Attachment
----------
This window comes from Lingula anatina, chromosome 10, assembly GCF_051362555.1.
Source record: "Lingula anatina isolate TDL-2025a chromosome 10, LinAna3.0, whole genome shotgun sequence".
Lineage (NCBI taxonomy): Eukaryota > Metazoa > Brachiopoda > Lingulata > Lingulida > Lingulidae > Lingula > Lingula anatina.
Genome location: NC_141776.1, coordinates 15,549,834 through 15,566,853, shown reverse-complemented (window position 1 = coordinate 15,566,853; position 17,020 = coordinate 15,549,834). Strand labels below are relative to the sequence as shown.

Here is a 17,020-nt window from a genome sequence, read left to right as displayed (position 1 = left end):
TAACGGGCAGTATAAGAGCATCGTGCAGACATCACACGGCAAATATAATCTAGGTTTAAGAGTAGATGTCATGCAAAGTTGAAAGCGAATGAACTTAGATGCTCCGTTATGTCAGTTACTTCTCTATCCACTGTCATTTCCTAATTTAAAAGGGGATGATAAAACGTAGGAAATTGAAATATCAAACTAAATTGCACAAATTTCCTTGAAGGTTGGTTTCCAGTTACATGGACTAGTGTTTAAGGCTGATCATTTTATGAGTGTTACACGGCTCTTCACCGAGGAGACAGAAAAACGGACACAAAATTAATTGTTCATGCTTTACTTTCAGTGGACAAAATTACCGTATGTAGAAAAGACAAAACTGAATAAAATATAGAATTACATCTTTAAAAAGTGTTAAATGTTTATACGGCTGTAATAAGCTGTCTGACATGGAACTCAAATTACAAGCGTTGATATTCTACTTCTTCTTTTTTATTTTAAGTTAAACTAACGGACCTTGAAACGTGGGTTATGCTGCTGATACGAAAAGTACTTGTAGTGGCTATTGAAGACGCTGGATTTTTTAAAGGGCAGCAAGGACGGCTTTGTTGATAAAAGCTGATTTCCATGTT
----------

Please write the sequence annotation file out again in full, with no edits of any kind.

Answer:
This window comes from Lingula anatina, chromosome 10, assembly GCF_051362555.1.
Source record: "Lingula anatina isolate TDL-2025a chromosome 10, LinAna3.0, whole genome shotgun sequence".
Lineage (NCBI taxonomy): Eukaryota > Metazoa > Brachiopoda > Lingulata > Lingulida > Lingulidae > Lingula > Lingula anatina.
Genome location: NC_141776.1, coordinates 15,549,834 through 15,566,853, shown reverse-complemented (window position 1 = coordinate 15,566,853; position 17,020 = coordinate 15,549,834). Strand labels below are relative to the sequence as shown.

Here is a 17,020-nt window from a genome sequence, read left to right as displayed (position 1 = left end):
TAACGGGCAGTATAAGAGCATCGTGCAGACATCACACGGCAAATATAATCTAGGTTTAAGAGTAGATGTCATGCAAAGTTGAAAGCGAATGAACTTAGATGCTCCGTTATGTCAGTTACTTCTCTATCCACTGTCATTTCCTAATTTAAAAGGGGATGATAAAACGTAGGAAATTGAAATATCAAACTAAATTGCACAAATTTCCTTGAAGGTTGGTTTCCAGTTACATGGACTAGTGTTTAAGGCTGATCATTTTATGAGTGTTACACGGCTCTTCACCGAGGAGACAGAAAAACGGACACAAAATTAATTGTTCATGCTTTACTTTCAGTGGACAAAATTACCGTATGTAGAAAAGACAAAACTGAATAAAATATAGAATTACATCTTTAAAAAGTGTTAAATGTTTATACGGCTGTAATAAGCTGTCTGACATGGAACTCAAATTACAAGCGTTGATATTCTACTTCTTCTTTTTTATTTTAAGTTAAACTAACGGACCTTGAAACGTGGGTTATGCTGCTGATACGAAAAGTACTTGTAGTGGCTATTGAAGACGCTGGATTTTTTAAAGGGCAGCAAGGACGGCTTTGTTGATAAAAGCTGATTTCCATGTT